DevOps and Change Control (sdncentral) -> A rhetoric and some guidance on ‘if everything’s constantly changing, how do we manage and track the change?’
Why DevOps Matters To The CIO (contino) -> “technology that can be used to innovate and succeed in a competitive marketplace… the challenge of delivering technology that enables their business to succeed… DevOps is a movement and set of best practices that has a lot of value for the CIO who is operating against this backdrop.” Effectively a DevOps sales pitch to a CIO. *
How to Celebrate DevOps Success (ranger4) -> “So what might a DevOps SMART goal look like?” Metrics and rewards acting as a stimulus for successful DevOps…? Status, Certainty, Autonomy, Relatedness and Fairness (SCARF) needs to be looked at in each person’s role/group of people in the eyes of this writer.
DevOps: The Operational Amplifier (DevOps Journal) -> “Maintenance windows exist in the enterprise, after all, to manage expectations with respect to downtime and disruption specifically because of the interdependent nature of enterprise applications…..The thing is, these numbers are only going to get worse as the Internet of Things continues to put pressure on organisations” This article takes a look at the unaligned growth of IT services vs. the people operating said services. DevOps can be the tool, the ‘amplifier’ to allow a few Ops folks to manage a world of [near] exponential growth. “That means APIs – strong APIs – as well as extensibility and flexibility. Infrastructure cannot remain rigid and static in an environment that is rapidly changing. It must be dynamically configured, extensible, and imminently flexible.”*
Testing in a Continuous Delivery world (SD Times – Rob Marvin) -> “If there’s one overarching principle, it’s to automate everything” This article gives a good indication of the anticipated push of automation through the entire stack from a SDLC perspective. We at Cisco talk about automating at an infrastructure level but tying full software revision control inclusive of infrastructure services is where things are heading… i.e. Regression testing is mentioned in this article – if I regress my software, I’d like to regress the infrastructure state below it… in an automated fashion…
DevOps continues to heave itself up the hype bell curve and with that there are some very interesting reads out there. I put the list below together for my team at work, it’s a summary of recent articles that touch on different sub-areas of DevOps. I’ve added notes so that you can be selective with your reading. I’ve also put * against the reads to maybe prioritise if you’re hard pressed for time.
Security considerations for DevOps adoption -> IBM on the practicalities of incorporating good security practices into a DevOps model. They identify how open source software use and lessened checking of the software chain introduces risk. There’s also the human factor in a more ‘relaxed’ and collaborative approach (malicious and non-malicious).*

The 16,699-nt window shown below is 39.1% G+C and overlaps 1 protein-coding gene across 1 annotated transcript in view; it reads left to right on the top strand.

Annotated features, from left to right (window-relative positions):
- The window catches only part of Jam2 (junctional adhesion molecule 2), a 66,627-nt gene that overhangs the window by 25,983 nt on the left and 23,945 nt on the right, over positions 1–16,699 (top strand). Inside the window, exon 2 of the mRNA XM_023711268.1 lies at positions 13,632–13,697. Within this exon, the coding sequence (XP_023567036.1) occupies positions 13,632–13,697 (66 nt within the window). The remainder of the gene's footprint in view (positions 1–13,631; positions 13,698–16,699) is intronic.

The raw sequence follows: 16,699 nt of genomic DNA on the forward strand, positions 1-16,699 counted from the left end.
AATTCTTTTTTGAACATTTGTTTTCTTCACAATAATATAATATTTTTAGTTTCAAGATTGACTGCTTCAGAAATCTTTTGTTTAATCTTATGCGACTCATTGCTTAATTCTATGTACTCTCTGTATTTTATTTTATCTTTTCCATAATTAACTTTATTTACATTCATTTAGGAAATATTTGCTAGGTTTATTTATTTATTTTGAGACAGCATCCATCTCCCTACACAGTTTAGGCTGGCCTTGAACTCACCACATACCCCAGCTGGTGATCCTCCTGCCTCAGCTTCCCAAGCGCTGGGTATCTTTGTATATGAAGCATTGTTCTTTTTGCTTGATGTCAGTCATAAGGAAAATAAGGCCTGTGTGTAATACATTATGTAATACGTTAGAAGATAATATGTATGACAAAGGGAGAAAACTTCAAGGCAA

DevOps, ITIL, and Operability -> An extract from their free eBook ‘Software Operability: a DevOps cornerstone HighOps’. This delves into the operational impact on an IT org inc. managing change control etc. It also touches on “CAMS” which is based on the CALMS model (i.e. minus the L[EAN]).
Applying Lean and DevOps for better business outcomes -> A good holistic view of DevOps. An interesting mention of “IBM DevOps Subject Matter Expert (SME)”. Along with the ‘DevOps engineer’ job role there is clearly an effort to separate the skill set associated with DevOps.
Intersections: People, Process and Code -> “Application monitoring and load testing should not be considered the end of a release process. It is just the beginning. Over time, the results from multiple tests and releases in production will show how well your overall deployment process is working.” – Data and information feedback loops…
How many times do you repeat a task before it should become a candidate for an effort around automating it?
What is the risk involved in doing the task again manually after a period of time away from it?
Is it more logical to ‘script’ the task and hand a simple standardised ‘tool’ over to colleagues than write a mini guide on how it’s done or show people individually?
Can I simplify a task by hiding complexity that only an SME needs to understand in a tool that uses only widely understood and meaningful inputs?
Questions that will probably get different answers and views shared if you ask different people… which is why it’s nice when a community reduces the relevance of the questions by doing much of the work for you? (I use ‘2 or 3’ as a rule for the first question providing I could see a need for the task to be done again btw)
If you have developed PowerShell skills then you can programme against many systems in the data centre. Cisco UCS is included in this. It has a library of cmdlets. This library has been put to some awesome use in script submissions for a contest that is currently running on our Communities site. A great resource has been created on the back of that competition.
I particularly like the easy-on-the-eye bandwidth check that Vallard Benincosa has put together and the comprehensive system health check produced by Brandon Beck following great work by Jeremy Waldrop! We’ve used the system health check in our labs and it’s very handy indeed!